We don’t mean to sound like “tightwads,” but the future success of traveling the world is entirely predicated by careful financial planning and maintaining good health.  Both of these vital areas could easily “get away from us” if we weren’t a cautious as we’ve chosen to be.

Mom, Auntie, and Tiny Baby, who only months ago was the tiniest warthog we’d ever seen.

When living on a fixed income, one can easily imagine how disastrous it could be to find oneself living beyond their means and running money difficulties.  It would take away all of the joy and adventure of living this peculiar life on the move.

Wildebeest Willie stops by to check out the pellet action.

Instead, we carefully monitor all of our spending to ensure we stay within the confines of our budget.  Special purchases we may have once enjoyed are a thing of the past. 

Every financial move is calculated even to the point that we can’t dine out two or three times a week, nor can we flippantly select preferred rental cars or holiday rental homes.  Our most recent tiny, little car was ZAR 14,687 (US $1000) for three months (as mentioned in an earlier post).

Here again, Tusker is in the background awaiting an opportunity to get in on the pellet frenzy.  He visits several times a day while these or other zebras may stop by a few times a week.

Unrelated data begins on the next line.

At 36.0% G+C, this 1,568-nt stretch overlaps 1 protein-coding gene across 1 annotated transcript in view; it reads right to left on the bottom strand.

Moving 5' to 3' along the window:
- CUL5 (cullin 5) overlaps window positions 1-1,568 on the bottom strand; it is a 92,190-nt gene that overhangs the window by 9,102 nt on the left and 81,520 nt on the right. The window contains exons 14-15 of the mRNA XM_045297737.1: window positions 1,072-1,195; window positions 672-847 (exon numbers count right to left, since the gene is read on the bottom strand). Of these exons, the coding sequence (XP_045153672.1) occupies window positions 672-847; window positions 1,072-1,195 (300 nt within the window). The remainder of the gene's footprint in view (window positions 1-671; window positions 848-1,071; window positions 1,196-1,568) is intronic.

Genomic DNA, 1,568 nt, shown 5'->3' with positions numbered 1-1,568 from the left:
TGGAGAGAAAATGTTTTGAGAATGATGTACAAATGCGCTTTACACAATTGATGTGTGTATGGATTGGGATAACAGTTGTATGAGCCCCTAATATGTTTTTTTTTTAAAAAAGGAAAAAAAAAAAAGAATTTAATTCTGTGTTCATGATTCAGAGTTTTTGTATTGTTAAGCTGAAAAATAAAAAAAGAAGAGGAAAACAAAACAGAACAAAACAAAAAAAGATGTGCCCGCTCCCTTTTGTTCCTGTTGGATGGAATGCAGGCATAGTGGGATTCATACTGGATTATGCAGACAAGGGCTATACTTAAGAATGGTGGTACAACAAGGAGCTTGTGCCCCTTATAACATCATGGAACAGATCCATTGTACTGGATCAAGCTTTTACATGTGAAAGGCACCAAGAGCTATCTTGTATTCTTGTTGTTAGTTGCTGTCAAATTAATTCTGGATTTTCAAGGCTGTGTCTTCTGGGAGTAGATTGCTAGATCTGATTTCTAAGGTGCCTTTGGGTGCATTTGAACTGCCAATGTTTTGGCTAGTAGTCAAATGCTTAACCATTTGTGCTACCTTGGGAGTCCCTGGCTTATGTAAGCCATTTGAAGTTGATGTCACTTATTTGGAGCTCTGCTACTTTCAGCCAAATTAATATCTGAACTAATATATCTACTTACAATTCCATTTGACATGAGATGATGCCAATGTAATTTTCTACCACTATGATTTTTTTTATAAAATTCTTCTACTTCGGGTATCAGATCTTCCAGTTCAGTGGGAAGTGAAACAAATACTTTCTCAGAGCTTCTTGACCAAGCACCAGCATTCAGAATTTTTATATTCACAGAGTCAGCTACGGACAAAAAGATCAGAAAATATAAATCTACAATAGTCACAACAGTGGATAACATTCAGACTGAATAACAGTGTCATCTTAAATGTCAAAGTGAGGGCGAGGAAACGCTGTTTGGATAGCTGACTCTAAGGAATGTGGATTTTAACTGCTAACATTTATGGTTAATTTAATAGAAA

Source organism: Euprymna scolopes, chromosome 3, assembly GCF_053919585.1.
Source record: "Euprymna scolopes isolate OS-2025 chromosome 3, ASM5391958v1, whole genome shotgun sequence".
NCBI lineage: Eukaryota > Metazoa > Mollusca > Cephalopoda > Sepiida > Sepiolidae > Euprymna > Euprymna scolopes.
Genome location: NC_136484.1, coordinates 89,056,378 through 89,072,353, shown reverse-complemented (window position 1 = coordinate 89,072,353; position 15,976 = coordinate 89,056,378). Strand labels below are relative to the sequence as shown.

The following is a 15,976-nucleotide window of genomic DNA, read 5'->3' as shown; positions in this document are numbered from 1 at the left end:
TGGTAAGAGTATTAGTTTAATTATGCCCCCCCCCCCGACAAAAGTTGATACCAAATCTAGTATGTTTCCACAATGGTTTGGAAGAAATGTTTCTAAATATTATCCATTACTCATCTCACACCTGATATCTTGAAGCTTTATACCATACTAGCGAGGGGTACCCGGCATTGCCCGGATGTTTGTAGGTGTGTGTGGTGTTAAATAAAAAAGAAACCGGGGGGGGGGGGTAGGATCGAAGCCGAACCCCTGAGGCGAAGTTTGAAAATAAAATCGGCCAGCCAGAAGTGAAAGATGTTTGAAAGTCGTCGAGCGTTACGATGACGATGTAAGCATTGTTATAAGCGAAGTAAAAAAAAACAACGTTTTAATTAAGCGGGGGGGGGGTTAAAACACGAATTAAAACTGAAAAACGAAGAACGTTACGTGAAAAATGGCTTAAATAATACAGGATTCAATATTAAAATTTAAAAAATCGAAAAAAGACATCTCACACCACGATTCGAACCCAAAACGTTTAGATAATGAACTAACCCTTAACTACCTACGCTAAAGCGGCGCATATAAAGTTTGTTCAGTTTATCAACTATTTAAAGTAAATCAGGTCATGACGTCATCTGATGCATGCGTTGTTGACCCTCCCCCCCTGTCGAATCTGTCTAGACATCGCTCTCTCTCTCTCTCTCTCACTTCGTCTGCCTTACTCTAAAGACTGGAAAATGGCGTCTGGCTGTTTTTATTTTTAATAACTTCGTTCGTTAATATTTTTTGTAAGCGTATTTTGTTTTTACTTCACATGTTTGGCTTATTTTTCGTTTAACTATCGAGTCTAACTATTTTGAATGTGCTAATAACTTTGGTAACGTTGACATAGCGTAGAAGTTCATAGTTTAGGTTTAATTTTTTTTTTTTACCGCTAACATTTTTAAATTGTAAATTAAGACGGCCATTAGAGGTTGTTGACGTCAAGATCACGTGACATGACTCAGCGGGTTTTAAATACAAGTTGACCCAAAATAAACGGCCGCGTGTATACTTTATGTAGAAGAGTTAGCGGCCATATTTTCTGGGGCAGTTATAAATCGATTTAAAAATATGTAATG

And yes, we bounce around on these bumpy dirt roads more than ever in this recent car, but it doesn’t keep us from getting out to explore as we have all along.  

After we spent most of the morning updating and working on the “money, money, money” (click here for the Abba song), we’re excited to take off soon for another of those bumpy rides, always providing us with such pleasure to be a part of the magical world surrounding us here in the park.

This is our favorite warthog, Tusker.  He knows his name and turns around in one quick pivot when I call him.  It’s hysterical!  He’s charming to all of the other animals, politely waiting his turn.

For all of our readers/friends in the US, please have a safe and meaningful Labor Day weekend as you wind down the summer months.  Here in South Africa, we’re ramping us for spring to begin soon, on September 21st.

We’re worlds apart in the distance but close at hand in our hearts.  Happy day!


Photo from one year ago today, September 1, 2017:

One year ago, we reviewed September firsts throughout the years of our travels, including the above photo and caption here:  The day we arrived in Kenya on September 2, 2013, we were shocked to discover that there was no living room, no salon, no sofa, no chair nor a dining table and chairs on the interior of the house.  In other words, we spent three months living outdoors on this veranda with no screens, venomous insects on the floors, furniture, and walls, and excessive heat and humidity (no AC, no TV).  We adapted spending from 7 am to 11 pm outdoors every day for three months, less when we went on safari in the Masai Mara.  What a good learning experience this was!  By the time we reached South Africa after leaving Kenya, we had no interest in being indoors in the two air-conditioned living rooms in the Marloth Park house.  Again, we spent every day and night outdoors!  How quickly we humans can adapt! For the one-year-ago post, please click here.